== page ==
Endangered Species Act, 16 U.S.C.A. 1531 (1973)


Authorizes the U.S. Fish & Wildlife Service to compile and update an official
list of rare, threatened, and endangered species for which critical habitat is to
be protected under federal law. Many land trades are prompted by the need
to bring endangered species habitat into public ownership.

Federal Land Policy and Management Act (FLPMA), 43 U.S.C.A. 1701


(1976)
Closed the frontier by declaring that the policy of the U.S. is to retain all
public lands except for particular parcels where determined by land use
planning procedures (1701(a)(1)). Requires uniform procedures and regula-
tions for the acquisition and exchange of non-federal land (1701(a)(10)).

Provides for disposal of “tract[s] because of [their] location or other character-


istics [are] difficult and uneconomic to manage as part of the public lands” or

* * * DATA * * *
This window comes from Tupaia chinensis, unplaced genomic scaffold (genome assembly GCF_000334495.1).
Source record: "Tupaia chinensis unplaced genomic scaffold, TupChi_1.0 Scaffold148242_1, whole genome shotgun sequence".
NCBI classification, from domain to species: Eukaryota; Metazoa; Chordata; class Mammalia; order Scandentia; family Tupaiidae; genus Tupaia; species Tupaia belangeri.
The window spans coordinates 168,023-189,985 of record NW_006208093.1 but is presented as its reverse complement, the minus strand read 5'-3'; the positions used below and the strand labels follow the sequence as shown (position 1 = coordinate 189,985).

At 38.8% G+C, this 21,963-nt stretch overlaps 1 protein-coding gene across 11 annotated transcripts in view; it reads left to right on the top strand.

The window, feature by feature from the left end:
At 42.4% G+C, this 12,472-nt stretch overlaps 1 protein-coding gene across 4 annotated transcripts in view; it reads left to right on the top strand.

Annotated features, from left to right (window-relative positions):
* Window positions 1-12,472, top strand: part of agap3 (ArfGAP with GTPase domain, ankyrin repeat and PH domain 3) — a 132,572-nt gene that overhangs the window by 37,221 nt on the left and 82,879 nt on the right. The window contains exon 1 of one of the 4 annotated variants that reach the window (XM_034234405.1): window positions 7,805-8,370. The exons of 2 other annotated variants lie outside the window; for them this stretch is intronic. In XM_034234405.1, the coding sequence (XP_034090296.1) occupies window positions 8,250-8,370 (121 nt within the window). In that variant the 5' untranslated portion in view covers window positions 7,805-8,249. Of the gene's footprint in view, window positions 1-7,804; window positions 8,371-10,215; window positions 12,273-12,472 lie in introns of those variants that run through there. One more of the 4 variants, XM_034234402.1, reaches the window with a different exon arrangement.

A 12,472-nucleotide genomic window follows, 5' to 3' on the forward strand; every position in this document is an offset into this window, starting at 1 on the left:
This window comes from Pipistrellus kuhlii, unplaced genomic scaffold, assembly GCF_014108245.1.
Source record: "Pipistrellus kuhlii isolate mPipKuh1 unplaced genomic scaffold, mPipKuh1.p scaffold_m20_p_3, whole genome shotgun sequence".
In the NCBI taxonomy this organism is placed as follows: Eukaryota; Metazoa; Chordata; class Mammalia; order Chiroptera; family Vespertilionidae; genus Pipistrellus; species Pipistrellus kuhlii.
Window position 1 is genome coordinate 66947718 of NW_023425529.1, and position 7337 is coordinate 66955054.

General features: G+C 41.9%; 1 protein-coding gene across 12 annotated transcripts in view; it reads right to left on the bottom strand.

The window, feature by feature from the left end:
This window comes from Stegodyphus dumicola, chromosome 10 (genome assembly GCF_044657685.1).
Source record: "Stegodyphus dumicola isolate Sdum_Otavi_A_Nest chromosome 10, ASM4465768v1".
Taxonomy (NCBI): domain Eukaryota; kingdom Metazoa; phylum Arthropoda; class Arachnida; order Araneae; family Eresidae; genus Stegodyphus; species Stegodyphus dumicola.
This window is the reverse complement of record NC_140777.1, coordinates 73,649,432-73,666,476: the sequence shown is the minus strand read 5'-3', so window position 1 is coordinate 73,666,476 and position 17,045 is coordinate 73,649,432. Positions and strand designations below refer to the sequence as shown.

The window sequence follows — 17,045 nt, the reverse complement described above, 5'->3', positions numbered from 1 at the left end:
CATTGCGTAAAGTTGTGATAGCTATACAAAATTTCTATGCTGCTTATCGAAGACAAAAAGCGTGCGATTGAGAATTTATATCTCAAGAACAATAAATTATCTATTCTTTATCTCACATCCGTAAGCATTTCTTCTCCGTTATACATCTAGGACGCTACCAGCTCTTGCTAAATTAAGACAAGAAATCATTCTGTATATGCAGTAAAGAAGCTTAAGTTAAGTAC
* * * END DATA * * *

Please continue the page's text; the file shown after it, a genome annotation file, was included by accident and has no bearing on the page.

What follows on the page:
when “disposal of such tract[s] will serve important public objectives, includ-
ing but not limited to, expansion of communities and economic develop-
ment, which cannot be achieved on land other than public land and which
outweigh other public objectives and values, including but not limited to,
recreation and scenic values, which would be served by maintaining such
tract in federal ownership” (1713(a)(1 and 3)). Under FLPMA, land exchanges
may be made when the Secretaries of Interior or Agriculture “determine that
the public interest will be well served” provided that the Secretary “shall
give full consideration to better federal land manage-ment and the needs of
state and local people, including needs for lands for the economy, commu-
nity expansion, recreation areas, food, fiber, minerals, and fish and wildlife”
(1716(a)). Values shall be equal but cash equalization can occur if it does not
exceed 25 percent of the total value of land transferred out of federal owner-
ship. The 25 percent limit can be waived if the cash is less than 3 percent or
$15,000 (1716(b)). Value of both federal and non-federal lands shall be as-
sessed according to the Uniform Appraisal Standards for Federal Land Acqui-
sitions (1716(5)(f)(2)(A)). FLPMA requires BLM to identify public lands suit-
able for sale, exchange, or transfer.

National Forest Management Act (NFMA), 16 U.S.C. 1600 (1976)


Requires periodic land management plans, which may include plans for land
acquisition. Land exchanges inconsistent with forest plan objectives may
require a forest plan amendment.